| Inbox |

Inbox: Issue 950

“The last thing our children need, in my opinion, is more time away from home. I say the best thing you can give your kids is time at home as a family”


Safe, Secure, and Captive [Inbox / Issue 949]

Let me second the comment by T.W. in response to Martin Gruen, who seems to think that Communist China’s surveillance state is a wonderful place to live.

Why doesn’t Mr. Gruen move to North Korea or Cuba, where the totalitarianism is even more extreme than in China?

As President Dwight D. Eisenhower said: “If you want total security, go to prison. There you’re fed, clothed, given medical care and so on. The only thing lacking... is freedom.”

Ephraim Yawitz


Checks and Balances [Outlook / Issue 949]

I carefully read Yonoson Rosenblum’s opinion pieces on the proposed judicial reforms Israel’s Supreme Court. Unfortunately, Mr. Rosenblum has missed the crucial point of this story.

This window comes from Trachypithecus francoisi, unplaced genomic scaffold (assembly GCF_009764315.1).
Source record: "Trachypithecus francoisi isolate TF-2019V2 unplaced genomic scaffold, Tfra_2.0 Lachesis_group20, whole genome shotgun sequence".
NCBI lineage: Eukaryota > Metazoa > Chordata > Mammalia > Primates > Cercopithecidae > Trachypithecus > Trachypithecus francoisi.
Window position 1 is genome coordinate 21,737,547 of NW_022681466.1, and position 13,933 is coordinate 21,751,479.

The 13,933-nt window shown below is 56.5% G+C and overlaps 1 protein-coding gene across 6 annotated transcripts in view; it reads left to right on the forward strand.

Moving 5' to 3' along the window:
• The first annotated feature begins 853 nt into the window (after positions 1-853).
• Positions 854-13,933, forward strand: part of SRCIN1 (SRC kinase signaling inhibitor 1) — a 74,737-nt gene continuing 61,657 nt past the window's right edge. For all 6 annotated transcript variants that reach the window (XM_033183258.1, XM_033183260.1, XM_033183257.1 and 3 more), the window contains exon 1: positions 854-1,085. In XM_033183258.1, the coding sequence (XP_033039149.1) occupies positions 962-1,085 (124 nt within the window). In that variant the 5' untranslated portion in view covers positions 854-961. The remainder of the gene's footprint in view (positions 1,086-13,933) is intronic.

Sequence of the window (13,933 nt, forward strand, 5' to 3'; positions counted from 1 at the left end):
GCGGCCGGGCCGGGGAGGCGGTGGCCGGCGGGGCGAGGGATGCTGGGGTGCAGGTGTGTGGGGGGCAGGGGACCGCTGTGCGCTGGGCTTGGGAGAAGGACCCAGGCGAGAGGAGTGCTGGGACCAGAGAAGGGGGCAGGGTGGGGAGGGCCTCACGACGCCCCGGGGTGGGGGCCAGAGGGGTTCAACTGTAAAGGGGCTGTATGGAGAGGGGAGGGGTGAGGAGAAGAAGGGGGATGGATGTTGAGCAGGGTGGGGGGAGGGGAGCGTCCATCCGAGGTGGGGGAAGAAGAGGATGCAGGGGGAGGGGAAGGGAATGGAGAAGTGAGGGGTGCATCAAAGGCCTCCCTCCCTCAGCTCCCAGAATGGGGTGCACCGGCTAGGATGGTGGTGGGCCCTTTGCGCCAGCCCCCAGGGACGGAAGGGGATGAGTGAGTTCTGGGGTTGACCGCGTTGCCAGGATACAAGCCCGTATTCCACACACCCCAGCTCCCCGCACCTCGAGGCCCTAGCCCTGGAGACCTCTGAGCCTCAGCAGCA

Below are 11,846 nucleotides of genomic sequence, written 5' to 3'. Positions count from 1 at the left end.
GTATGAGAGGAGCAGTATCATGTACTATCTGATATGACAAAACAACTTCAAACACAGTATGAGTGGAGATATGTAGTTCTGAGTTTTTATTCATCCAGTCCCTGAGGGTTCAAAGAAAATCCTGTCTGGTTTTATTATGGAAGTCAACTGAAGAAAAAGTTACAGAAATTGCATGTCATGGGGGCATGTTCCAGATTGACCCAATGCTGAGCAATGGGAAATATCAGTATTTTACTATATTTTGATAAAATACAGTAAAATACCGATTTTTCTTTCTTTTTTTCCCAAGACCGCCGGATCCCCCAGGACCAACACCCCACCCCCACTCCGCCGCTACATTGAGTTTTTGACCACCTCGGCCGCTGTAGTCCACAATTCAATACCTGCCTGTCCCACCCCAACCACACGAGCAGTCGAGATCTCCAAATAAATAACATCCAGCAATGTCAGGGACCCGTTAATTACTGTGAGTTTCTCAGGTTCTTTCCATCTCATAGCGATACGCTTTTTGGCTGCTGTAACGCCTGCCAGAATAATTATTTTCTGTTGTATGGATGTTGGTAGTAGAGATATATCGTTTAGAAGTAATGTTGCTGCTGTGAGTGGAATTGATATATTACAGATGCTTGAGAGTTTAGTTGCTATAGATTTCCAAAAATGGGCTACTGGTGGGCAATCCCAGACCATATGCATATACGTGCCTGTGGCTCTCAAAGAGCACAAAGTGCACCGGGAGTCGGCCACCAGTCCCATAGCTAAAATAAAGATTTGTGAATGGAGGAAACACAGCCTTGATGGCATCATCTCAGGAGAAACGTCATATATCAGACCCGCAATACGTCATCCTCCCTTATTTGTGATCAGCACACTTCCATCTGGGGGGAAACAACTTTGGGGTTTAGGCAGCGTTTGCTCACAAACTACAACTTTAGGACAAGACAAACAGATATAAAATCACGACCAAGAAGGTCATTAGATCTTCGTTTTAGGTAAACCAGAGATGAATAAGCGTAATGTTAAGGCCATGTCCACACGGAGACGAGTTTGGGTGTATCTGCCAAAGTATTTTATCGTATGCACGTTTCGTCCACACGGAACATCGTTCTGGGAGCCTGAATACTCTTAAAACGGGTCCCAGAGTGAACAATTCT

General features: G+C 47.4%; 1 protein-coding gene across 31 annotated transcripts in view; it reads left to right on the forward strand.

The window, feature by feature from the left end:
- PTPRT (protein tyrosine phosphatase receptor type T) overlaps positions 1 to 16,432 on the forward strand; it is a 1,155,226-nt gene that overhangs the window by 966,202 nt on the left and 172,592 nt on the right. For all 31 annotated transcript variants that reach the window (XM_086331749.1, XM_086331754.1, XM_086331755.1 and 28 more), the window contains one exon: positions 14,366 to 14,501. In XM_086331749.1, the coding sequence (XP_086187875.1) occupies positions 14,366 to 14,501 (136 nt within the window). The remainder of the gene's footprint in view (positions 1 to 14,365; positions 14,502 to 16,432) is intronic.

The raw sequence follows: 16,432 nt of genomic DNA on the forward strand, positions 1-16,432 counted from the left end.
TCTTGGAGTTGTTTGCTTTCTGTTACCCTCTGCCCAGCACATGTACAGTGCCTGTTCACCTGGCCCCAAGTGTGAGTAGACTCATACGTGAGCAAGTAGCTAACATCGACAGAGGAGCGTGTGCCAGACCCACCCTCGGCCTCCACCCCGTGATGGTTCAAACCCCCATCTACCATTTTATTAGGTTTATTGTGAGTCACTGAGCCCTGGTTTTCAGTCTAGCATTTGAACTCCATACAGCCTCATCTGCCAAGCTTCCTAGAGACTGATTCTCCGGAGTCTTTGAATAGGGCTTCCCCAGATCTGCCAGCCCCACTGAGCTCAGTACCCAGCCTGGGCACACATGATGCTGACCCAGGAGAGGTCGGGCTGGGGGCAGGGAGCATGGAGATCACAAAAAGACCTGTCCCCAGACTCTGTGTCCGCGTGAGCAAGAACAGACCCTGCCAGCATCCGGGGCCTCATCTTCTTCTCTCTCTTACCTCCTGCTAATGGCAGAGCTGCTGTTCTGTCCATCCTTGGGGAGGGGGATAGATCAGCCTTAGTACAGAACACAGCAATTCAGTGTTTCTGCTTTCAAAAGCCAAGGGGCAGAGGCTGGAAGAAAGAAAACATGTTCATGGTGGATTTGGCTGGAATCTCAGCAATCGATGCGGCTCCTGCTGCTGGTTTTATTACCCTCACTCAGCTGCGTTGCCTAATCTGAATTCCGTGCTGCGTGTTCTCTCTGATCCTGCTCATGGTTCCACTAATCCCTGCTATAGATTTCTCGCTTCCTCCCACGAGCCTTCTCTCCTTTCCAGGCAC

There are many in Israel who think that there needs to be reforms to the judicial system. There are very few who think that Simcha Rothman’s plan is a good one.

This is why members of the right and left, religious and secular, have been seen at the demonstrations. When 61 MKs can overturn a Supreme Court ruling, what power does the Supreme Court have?

Israel’s courts need to be reformed and their influence reduced, but there needs to be checks and balances in both directions. I hope that the political leadership will find the courage and responsibility to change their course of action, and find balance, moderation and broad bipartisan support.

A Concerned Citizen

Yonoson Rosenblum responds:

It is true that there are those in Israel who recognize the need for reform of the judicial system, but who think the Levin/Rothman proposals to be too extreme. But thus far no one has put together a serious counterproposal, and one is not likely to come from those calling for blood in the streets, like former Prime Minister Ehud Olmert and Tel Aviv Mayor Ron Huldai. Even the “concerned citizen” who penned the above letter mentions only the 61 vote override provision, probably the proposal most likely to be jettisoned and far from the most crucial.